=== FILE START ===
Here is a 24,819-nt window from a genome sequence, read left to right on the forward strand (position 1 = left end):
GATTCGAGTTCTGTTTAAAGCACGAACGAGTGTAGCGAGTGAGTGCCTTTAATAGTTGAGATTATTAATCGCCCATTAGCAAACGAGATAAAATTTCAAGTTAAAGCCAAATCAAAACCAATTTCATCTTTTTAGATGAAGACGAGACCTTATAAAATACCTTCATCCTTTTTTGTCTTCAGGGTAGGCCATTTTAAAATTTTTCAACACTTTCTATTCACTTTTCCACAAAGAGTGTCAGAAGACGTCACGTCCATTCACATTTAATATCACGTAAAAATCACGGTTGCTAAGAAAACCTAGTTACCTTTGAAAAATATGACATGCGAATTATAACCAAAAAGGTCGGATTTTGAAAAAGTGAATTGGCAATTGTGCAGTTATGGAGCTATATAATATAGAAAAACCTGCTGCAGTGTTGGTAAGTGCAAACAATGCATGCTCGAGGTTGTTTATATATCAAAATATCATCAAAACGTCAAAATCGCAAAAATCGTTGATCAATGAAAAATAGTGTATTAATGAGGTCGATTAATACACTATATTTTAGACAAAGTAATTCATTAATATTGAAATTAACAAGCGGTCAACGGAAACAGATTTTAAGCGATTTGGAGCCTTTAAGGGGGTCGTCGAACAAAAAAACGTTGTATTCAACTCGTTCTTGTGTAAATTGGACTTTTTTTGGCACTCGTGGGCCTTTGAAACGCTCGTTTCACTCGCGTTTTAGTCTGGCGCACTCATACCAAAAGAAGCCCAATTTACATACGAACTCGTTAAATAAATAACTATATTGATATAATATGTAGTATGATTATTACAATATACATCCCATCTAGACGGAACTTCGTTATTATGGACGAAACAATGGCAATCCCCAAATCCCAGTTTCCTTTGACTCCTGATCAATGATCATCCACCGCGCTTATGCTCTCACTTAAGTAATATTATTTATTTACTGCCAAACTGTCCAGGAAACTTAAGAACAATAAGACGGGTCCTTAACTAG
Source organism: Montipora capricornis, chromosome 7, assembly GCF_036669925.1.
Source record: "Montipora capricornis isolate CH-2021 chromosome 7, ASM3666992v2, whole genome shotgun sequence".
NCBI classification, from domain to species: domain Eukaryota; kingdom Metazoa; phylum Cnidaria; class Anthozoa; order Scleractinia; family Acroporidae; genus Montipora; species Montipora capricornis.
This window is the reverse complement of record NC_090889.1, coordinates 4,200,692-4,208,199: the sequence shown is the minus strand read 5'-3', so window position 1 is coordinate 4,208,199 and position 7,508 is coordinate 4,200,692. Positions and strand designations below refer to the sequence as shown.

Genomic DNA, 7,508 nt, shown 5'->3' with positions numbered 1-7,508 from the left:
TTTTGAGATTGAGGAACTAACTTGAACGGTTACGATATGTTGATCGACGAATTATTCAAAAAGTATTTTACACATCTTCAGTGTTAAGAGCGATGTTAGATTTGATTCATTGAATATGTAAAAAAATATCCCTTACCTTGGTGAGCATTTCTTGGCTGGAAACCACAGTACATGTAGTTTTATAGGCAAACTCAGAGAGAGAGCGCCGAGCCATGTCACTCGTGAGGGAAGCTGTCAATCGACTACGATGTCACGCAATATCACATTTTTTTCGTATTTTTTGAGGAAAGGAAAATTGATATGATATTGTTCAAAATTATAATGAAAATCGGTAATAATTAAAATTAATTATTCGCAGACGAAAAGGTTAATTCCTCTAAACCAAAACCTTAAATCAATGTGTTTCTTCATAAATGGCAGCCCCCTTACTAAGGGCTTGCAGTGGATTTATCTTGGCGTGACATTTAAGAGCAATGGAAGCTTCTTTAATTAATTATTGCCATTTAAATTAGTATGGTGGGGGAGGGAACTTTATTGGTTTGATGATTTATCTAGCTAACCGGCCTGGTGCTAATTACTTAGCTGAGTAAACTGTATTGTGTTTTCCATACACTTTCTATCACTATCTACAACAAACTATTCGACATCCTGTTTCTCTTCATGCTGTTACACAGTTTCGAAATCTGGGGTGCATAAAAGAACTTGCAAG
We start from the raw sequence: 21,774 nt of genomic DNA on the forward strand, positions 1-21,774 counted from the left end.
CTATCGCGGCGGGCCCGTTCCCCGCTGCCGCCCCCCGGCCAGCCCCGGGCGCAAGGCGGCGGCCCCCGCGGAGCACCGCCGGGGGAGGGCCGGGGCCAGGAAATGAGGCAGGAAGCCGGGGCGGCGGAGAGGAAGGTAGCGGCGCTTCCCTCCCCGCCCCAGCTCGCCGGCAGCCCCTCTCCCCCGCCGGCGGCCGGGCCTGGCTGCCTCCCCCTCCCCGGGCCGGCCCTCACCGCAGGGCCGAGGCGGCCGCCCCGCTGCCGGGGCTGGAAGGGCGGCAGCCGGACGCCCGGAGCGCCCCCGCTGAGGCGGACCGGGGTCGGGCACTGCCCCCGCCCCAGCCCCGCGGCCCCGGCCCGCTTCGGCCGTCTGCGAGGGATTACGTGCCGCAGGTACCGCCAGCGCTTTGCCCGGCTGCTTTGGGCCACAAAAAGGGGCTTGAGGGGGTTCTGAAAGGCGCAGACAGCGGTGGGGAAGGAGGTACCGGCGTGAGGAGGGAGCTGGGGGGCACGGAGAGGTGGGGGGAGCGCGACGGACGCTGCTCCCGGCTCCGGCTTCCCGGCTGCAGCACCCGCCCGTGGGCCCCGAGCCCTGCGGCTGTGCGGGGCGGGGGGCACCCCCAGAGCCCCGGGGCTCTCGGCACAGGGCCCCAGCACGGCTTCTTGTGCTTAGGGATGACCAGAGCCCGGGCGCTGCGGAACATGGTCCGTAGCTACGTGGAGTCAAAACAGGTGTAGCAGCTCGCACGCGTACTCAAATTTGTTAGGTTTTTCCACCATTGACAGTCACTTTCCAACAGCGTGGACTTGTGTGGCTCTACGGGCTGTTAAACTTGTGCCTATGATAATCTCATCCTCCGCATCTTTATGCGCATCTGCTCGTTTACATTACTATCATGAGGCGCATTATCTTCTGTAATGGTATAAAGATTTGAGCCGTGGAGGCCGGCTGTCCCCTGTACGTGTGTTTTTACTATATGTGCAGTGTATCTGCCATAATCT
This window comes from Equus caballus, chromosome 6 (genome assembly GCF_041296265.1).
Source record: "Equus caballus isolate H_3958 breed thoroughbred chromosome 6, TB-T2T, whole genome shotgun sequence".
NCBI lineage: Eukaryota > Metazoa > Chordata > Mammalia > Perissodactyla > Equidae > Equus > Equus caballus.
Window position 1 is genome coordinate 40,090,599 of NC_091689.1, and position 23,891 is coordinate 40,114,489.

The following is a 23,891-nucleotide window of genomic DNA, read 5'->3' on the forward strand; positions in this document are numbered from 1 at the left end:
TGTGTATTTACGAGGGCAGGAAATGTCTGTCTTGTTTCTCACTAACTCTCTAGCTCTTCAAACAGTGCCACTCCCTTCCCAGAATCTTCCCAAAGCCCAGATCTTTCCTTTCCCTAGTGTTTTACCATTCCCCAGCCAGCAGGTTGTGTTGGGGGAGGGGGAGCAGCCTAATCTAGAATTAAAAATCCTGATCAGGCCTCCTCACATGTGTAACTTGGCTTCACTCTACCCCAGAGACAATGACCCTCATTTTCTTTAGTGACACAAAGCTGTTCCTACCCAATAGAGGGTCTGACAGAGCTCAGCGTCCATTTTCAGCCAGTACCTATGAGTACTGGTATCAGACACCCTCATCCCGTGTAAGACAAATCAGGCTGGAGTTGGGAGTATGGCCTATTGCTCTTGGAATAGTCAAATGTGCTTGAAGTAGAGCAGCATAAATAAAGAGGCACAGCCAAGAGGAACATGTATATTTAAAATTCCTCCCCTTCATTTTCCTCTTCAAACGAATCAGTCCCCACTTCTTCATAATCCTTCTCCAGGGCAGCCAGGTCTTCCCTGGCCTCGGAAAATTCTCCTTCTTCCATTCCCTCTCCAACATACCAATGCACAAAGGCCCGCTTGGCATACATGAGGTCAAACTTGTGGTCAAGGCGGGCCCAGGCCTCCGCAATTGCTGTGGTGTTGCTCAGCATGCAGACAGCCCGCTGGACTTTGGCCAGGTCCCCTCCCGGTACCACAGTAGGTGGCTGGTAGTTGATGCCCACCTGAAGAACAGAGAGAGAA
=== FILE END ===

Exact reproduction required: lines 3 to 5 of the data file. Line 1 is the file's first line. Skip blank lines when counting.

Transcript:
Source organism: Montipora capricornis, chromosome 7, assembly GCF_036669925.1.
Source record: "Montipora capricornis isolate CH-2021 chromosome 7, ASM3666992v2, whole genome shotgun sequence".
NCBI classification, from domain to species: domain Eukaryota; kingdom Metazoa; phylum Cnidaria; class Anthozoa; order Scleractinia; family Acroporidae; genus Montipora; species Montipora capricornis.